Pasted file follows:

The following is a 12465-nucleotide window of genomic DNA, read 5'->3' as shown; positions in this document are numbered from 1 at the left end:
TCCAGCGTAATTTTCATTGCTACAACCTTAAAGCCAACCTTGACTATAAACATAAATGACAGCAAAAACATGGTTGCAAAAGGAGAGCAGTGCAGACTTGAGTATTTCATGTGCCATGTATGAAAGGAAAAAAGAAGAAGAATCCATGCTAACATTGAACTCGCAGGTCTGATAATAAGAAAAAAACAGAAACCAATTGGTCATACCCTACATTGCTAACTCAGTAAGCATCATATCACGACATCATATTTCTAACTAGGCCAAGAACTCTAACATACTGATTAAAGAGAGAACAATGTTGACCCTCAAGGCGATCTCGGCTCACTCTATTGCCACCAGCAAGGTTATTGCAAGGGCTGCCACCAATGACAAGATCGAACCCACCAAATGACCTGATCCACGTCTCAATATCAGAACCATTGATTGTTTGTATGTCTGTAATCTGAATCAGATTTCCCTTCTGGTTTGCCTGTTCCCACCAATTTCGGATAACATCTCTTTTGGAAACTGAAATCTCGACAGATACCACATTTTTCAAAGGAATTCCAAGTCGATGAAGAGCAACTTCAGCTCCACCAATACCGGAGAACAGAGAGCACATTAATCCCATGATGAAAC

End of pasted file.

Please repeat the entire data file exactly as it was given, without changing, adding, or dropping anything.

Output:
The following is a 12465-nucleotide window of genomic DNA, read 5'->3' as shown; positions in this document are numbered from 1 at the left end:
TCCAGCGTAATTTTCATTGCTACAACCTTAAAGCCAACCTTGACTATAAACATAAATGACAGCAAAAACATGGTTGCAAAAGGAGAGCAGTGCAGACTTGAGTATTTCATGTGCCATGTATGAAAGGAAAAAAGAAGAAGAATCCATGCTAACATTGAACTCGCAGGTCTGATAATAAGAAAAAAACAGAAACCAATTGGTCATACCCTACATTGCTAACTCAGTAAGCATCATATCACGACATCATATTTCTAACTAGGCCAAGAACTCTAACATACTGATTAAAGAGAGAACAATGTTGACCCTCAAGGCGATCTCGGCTCACTCTATTGCCACCAGCAAGGTTATTGCAAGGGCTGCCACCAATGACAAGATCGAACCCACCAAATGACCTGATCCACGTCTCAATATCAGAACCATTGATTGTTTGTATGTCTGTAATCTGAATCAGATTTCCCTTCTGGTTTGCCTGTTCCCACCAATTTCGGATAACATCTCTTTTGGAAACTGAAATCTCGACAGATACCACATTTTTCAAAGGAATTCCAAGTCGATGAAGAGCAACTTCAGCTCCACCAATACCGGAGAACAGAGAGCACATTAATCCCATGATGAAAC